Brutalism at IKEA

I’m a preservationist, but I live in a small condo, in a new building in Vermont. This sounds opposite of a what a preservationist would choose, right? Well, sort of. While the building was constructed in 2014, it was constructed on a parking lot in downtown Burlington. I can walk everywhere and choose to use the car as minimally as possible, embracing an urban lifestyle and shopping local when feasible. Because my condo is small, I have come to embrace IKEA design. It’s minimal, modern, streamlined, and perfect for small space living. I can spot an IKEA piece from across a room or from a glimpse at a photograph and know what is worth buying and what isn’t. Anyone with me?

Recently, I visited IKEA New Haven (CT). I’ve blogged about this IKEA before. It’s the one that sits next to the (now IKEA owned) former Pirelli Tire Building, a 1968 building designed by Marcel Breuer in the Brutalist style. IKEA demolished the two-story wing, but the main block remains. Not the best preservation story.

During my recent visit, I peaked in the windows of the building. It’s still empty. However, news reports say that IKEA is considering rehabilitating the building into a hotel. It’s just a rumor, it seems, but it sounds promising, and maybe would serve as (belated) mitigation for the adverse effects to the building. It would make IKEA a destination, for sure. Ha.

img_2957

View from the IKEA cafeteria.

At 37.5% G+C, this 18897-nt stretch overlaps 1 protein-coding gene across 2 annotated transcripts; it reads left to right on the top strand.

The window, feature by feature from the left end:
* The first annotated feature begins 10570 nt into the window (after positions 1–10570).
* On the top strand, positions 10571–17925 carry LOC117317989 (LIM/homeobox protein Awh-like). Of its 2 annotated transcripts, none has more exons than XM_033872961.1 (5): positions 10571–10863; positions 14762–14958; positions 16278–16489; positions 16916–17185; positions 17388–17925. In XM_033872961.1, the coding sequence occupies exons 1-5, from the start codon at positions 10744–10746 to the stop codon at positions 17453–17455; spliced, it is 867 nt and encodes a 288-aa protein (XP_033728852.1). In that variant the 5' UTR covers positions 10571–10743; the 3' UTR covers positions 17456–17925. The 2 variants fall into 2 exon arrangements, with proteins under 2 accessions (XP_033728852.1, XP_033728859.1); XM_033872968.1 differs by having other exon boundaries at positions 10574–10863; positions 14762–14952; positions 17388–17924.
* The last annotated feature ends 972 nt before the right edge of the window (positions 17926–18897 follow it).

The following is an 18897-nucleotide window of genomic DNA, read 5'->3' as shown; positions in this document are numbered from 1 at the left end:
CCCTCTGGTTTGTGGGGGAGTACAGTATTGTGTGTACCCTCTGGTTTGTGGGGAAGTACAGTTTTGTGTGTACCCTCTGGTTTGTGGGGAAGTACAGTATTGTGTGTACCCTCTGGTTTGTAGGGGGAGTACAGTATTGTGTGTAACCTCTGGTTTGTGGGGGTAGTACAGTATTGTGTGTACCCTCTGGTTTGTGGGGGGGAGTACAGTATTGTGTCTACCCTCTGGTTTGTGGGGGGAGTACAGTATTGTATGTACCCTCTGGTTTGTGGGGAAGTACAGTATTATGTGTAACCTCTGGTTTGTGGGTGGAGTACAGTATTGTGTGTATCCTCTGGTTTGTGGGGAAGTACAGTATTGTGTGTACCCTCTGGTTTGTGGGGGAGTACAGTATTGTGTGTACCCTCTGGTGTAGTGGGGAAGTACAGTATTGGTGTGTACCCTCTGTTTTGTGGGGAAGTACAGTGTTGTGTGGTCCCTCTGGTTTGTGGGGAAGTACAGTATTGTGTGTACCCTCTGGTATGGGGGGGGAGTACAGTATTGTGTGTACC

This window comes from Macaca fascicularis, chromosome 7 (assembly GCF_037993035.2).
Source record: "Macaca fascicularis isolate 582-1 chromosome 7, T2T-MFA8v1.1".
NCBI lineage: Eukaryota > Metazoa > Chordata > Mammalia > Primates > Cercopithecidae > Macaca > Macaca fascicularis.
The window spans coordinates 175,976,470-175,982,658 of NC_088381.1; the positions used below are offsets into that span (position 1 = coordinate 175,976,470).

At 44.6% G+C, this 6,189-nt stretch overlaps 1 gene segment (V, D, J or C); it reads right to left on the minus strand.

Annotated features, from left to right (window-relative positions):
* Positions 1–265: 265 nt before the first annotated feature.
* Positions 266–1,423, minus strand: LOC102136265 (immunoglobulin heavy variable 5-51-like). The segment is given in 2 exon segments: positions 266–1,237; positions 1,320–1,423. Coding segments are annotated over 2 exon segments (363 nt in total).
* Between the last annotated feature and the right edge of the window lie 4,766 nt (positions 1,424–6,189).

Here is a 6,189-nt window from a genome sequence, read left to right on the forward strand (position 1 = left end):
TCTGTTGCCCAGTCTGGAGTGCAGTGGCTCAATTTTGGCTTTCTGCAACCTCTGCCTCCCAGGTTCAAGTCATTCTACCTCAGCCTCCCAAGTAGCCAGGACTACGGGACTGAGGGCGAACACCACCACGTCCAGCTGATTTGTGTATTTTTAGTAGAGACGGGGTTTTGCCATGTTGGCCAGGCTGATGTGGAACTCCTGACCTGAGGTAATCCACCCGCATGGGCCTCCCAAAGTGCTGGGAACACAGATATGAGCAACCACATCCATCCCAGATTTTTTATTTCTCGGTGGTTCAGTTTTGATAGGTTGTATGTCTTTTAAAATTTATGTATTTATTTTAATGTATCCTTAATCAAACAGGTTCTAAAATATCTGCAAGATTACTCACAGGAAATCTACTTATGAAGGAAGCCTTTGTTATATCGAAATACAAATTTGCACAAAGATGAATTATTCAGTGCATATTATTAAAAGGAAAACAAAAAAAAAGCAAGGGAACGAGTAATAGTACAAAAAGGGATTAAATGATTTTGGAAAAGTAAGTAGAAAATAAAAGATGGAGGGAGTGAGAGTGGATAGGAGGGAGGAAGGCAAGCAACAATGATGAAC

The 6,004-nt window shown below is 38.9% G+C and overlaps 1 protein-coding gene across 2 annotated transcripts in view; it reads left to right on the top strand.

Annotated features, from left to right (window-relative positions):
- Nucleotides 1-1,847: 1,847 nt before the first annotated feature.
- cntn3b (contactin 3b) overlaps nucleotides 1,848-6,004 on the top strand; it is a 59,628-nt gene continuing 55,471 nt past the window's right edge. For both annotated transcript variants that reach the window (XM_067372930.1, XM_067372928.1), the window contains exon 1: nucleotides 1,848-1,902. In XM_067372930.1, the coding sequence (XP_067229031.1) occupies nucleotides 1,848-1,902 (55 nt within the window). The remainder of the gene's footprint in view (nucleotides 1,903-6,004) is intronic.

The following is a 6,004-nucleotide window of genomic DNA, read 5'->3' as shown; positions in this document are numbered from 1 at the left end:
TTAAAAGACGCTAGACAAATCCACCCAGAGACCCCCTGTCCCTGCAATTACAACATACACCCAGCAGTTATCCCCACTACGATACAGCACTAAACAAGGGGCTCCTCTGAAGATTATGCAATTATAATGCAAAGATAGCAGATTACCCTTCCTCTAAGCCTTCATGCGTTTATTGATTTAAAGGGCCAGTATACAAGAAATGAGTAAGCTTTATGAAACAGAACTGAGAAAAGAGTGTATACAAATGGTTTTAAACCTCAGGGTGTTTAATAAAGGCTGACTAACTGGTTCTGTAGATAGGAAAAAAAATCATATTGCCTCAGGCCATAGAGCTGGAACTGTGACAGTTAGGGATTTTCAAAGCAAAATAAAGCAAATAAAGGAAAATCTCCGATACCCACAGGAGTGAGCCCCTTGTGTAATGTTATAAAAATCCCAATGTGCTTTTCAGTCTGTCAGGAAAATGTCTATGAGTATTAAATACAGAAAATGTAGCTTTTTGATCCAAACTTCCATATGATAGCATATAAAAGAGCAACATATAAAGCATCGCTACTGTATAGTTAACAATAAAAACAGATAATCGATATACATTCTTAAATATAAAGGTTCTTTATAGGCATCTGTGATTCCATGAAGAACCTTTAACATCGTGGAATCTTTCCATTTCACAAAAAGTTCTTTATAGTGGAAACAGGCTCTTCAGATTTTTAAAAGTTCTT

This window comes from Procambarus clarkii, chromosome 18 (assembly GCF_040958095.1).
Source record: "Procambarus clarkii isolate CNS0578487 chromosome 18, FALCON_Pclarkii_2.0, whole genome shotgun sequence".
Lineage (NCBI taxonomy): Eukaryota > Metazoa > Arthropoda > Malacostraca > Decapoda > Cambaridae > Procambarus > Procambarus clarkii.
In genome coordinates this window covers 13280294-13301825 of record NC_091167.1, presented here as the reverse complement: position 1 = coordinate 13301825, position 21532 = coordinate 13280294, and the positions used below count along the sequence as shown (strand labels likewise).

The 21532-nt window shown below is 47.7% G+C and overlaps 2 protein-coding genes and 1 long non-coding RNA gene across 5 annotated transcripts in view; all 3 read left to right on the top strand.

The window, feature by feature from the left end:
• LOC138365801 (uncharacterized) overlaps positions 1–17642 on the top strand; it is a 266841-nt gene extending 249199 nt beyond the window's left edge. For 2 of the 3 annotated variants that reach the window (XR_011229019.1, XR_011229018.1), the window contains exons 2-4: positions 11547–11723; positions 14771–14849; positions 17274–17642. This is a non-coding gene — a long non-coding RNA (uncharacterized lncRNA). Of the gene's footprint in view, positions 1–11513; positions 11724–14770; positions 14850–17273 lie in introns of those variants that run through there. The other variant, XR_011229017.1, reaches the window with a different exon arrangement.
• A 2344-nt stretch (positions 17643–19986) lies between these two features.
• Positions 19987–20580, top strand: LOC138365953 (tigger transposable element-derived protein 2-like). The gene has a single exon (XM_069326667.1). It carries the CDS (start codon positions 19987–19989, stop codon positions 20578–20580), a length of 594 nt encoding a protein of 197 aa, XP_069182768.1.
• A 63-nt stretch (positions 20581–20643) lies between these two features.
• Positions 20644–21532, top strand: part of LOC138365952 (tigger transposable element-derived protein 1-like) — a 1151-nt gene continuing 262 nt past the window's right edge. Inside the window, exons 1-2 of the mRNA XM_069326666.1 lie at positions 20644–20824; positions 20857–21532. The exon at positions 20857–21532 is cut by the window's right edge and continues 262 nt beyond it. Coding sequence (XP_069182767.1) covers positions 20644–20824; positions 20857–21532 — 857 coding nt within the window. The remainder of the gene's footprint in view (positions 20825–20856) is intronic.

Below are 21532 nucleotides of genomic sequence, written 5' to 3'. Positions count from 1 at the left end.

img_2955

Reflected in IKEA. 

img_2951

Exterior details. 

img_2952

Looking up.

img_2950

Peeking inside the bottom floor of the Pirelli Tire building.

img_2960

Sitting in the IKEA cafeteria, you can gaze upon the Brutalist architecture. 

What do you think? Do you appreciate Brutalism more as time goes on? Do you love IKEA or steer clear? And where do you live? Urban? Suburban? Rural? New? Historic?

Window shopping in Burlington at Common Deer, a local favorite. #presinpink #commondeer #shoplocal #churchstreetmarketplace #btv #seasonofgiving #thisisvt

Too grand a station for a mere iPhone 5s capture. Grand Central Station, NYC. #presinpink

Brookside Cemetery, Chester

‘Tis the season for cemeteries, foliage, and foggy days. Brookside Cemetery sits in the center of Chester, a picture perfect town in southern Vermont. It is a historic, intact, linear later 18th century to early 20th century Vermont village. The cemetery is located between the Chester Historical Society (the ca. 1881 brick schoolhouse) and the 1835 Baptist Church. Across the street is the town green and on the other side of the green is a beautiful, intact row of a historic buildings. Brookside Cemetery has been in use since the 18th century; the earliest headstone dates to 1770. In New England tradition, the burials face east and the stone lettering faces west. Even on a gloomy fall day, it’s peaceful. Take a look!

img_2771

Looking to the schoolhouse and the cemetery.

img_2779

View to the Chester Historical Society. 

img_2790

Headstones.

img_2785

img_2777

The main entrance to the cemetery; this fence dates to 1867.

img_2776

The 1850 Public Tomb was constructed of granite block cut in nearby Gassetts, VT and transported by train to Chester Depot.

img_2774

The 1830 Hearse House is a museum as of 2017.

img_2780

The main entrance road is lined with cedar trees. The road was laid down and the trees were planted in 1867, inspired by the Mount Auburn (MA) Cemetery and the rural garden cemetery movement.

 

Interested in learning more about Chester?

  • Read more about Chester’s Brookside Cemetery here.
  • Read the Chester Village Historic District National Register nomination here.

 

Preservation Pop Quiz: date these bridge railings! (Unless you follow my other account and already know the answer! 😉) #presinpink #savingplaces #thisplacematters #ludlowvt #transportation #bridgerailings #historicpreservation #onthejob

Happy Halloween from Chester, Vermont’s Public Tomb, Cemetery, Hearse House & canon. #presinpink